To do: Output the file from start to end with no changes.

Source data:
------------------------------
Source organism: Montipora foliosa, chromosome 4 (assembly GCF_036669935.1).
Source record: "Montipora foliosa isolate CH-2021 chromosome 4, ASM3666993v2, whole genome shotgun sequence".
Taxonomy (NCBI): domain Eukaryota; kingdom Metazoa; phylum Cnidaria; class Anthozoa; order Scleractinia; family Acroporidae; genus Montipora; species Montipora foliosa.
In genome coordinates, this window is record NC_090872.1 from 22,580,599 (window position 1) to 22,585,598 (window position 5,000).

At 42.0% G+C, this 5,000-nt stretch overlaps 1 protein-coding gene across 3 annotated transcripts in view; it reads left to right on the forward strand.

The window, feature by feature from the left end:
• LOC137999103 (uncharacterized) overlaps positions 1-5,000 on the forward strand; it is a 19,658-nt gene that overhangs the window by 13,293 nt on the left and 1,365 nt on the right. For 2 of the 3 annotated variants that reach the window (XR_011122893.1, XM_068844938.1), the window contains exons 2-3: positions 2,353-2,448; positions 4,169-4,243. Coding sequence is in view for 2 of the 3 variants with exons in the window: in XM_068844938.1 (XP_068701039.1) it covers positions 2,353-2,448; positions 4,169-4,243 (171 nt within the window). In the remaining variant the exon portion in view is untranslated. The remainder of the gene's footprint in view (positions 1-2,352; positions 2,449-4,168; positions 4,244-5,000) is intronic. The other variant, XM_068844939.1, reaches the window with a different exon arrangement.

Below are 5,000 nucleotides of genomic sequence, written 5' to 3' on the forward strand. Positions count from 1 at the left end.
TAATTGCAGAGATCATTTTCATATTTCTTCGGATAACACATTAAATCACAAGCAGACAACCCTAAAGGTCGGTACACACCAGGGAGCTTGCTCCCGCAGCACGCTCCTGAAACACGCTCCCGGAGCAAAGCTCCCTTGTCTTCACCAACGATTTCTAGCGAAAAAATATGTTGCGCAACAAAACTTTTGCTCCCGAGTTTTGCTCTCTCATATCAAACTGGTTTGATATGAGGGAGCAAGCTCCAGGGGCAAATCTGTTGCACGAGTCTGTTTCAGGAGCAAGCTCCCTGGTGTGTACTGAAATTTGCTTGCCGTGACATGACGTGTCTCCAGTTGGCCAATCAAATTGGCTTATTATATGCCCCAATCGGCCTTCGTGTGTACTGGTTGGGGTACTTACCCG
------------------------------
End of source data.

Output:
Source organism: Montipora foliosa, chromosome 4 (assembly GCF_036669935.1).
Source record: "Montipora foliosa isolate CH-2021 chromosome 4, ASM3666993v2, whole genome shotgun sequence".
Taxonomy (NCBI): domain Eukaryota; kingdom Metazoa; phylum Cnidaria; class Anthozoa; order Scleractinia; family Acroporidae; genus Montipora; species Montipora foliosa.
In genome coordinates, this window is record NC_090872.1 from 22,580,599 (window position 1) to 22,585,598 (window position 5,000).

At 42.0% G+C, this 5,000-nt stretch overlaps 1 protein-coding gene across 3 annotated transcripts in view; it reads left to right on the forward strand.

The window, feature by feature from the left end:
• LOC137999103 (uncharacterized) overlaps positions 1-5,000 on the forward strand; it is a 19,658-nt gene that overhangs the window by 13,293 nt on the left and 1,365 nt on the right. For 2 of the 3 annotated variants that reach the window (XR_011122893.1, XM_068844938.1), the window contains exons 2-3: positions 2,353-2,448; positions 4,169-4,243. Coding sequence is in view for 2 of the 3 variants with exons in the window: in XM_068844938.1 (XP_068701039.1) it covers positions 2,353-2,448; positions 4,169-4,243 (171 nt within the window). In the remaining variant the exon portion in view is untranslated. The remainder of the gene's footprint in view (positions 1-2,352; positions 2,449-4,168; positions 4,244-5,000) is intronic. The other variant, XM_068844939.1, reaches the window with a different exon arrangement.

Below are 5,000 nucleotides of genomic sequence, written 5' to 3' on the forward strand. Positions count from 1 at the left end.
TAATTGCAGAGATCATTTTCATATTTCTTCGGATAACACATTAAATCACAAGCAGACAACCCTAAAGGTCGGTACACACCAGGGAGCTTGCTCCCGCAGCACGCTCCTGAAACACGCTCCCGGAGCAAAGCTCCCTTGTCTTCACCAACGATTTCTAGCGAAAAAATATGTTGCGCAACAAAACTTTTGCTCCCGAGTTTTGCTCTCTCATATCAAACTGGTTTGATATGAGGGAGCAAGCTCCAGGGGCAAATCTGTTGCACGAGTCTGTTTCAGGAGCAAGCTCCCTGGTGTGTACTGAAATTTGCTTGCCGTGACATGACGTGTCTCCAGTTGGCCAATCAAATTGGCTTATTATATGCCCCAATCGGCCTTCGTGTGTACTGGTTGGGGTACTTACCCG